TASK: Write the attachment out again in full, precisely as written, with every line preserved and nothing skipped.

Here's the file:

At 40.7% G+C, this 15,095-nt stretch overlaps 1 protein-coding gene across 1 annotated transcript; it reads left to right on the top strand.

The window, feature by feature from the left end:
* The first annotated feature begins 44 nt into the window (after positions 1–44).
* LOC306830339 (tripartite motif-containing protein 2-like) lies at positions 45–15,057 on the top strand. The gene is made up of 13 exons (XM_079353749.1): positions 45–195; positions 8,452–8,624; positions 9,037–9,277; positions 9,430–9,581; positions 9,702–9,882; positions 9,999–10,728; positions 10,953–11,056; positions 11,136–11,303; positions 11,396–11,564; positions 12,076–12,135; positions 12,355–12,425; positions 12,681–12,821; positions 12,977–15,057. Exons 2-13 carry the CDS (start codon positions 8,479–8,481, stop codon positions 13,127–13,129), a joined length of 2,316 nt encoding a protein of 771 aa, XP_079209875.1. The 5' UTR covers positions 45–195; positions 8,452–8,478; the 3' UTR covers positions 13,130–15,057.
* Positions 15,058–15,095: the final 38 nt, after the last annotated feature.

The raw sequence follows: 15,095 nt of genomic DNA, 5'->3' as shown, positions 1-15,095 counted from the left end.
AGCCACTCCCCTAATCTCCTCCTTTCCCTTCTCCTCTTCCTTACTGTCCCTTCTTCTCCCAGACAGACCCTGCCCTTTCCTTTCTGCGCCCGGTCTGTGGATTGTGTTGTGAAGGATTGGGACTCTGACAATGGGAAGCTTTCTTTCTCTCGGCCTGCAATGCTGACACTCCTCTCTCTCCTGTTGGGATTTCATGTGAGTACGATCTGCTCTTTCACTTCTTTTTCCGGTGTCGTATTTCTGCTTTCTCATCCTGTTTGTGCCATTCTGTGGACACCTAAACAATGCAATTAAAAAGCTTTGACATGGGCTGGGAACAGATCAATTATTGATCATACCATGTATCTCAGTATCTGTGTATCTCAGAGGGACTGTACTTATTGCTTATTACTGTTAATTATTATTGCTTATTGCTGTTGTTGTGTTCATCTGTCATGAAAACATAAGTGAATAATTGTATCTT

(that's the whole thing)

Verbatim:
At 40.7% G+C, this 15,095-nt stretch overlaps 1 protein-coding gene across 1 annotated transcript; it reads left to right on the top strand.

The window, feature by feature from the left end:
* The first annotated feature begins 44 nt into the window (after positions 1–44).
* LOC306830339 (tripartite motif-containing protein 2-like) lies at positions 45–15,057 on the top strand. The gene is made up of 13 exons (XM_079353749.1): positions 45–195; positions 8,452–8,624; positions 9,037–9,277; positions 9,430–9,581; positions 9,702–9,882; positions 9,999–10,728; positions 10,953–11,056; positions 11,136–11,303; positions 11,396–11,564; positions 12,076–12,135; positions 12,355–12,425; positions 12,681–12,821; positions 12,977–15,057. Exons 2-13 carry the CDS (start codon positions 8,479–8,481, stop codon positions 13,127–13,129), a joined length of 2,316 nt encoding a protein of 771 aa, XP_079209875.1. The 5' UTR covers positions 45–195; positions 8,452–8,478; the 3' UTR covers positions 13,130–15,057.
* Positions 15,058–15,095: the final 38 nt, after the last annotated feature.

The raw sequence follows: 15,095 nt of genomic DNA, 5'->3' as shown, positions 1-15,095 counted from the left end.
AGCCACTCCCCTAATCTCCTCCTTTCCCTTCTCCTCTTCCTTACTGTCCCTTCTTCTCCCAGACAGACCCTGCCCTTTCCTTTCTGCGCCCGGTCTGTGGATTGTGTTGTGAAGGATTGGGACTCTGACAATGGGAAGCTTTCTTTCTCTCGGCCTGCAATGCTGACACTCCTCTCTCTCCTGTTGGGATTTCATGTGAGTACGATCTGCTCTTTCACTTCTTTTTCCGGTGTCGTATTTCTGCTTTCTCATCCTGTTTGTGCCATTCTGTGGACACCTAAACAATGCAATTAAAAAGCTTTGACATGGGCTGGGAACAGATCAATTATTGATCATACCATGTATCTCAGTATCTGTGTATCTCAGAGGGACTGTACTTATTGCTTATTACTGTTAATTATTATTGCTTATTGCTGTTGTTGTGTTCATCTGTCATGAAAACATAAGTGAATAATTGTATCTT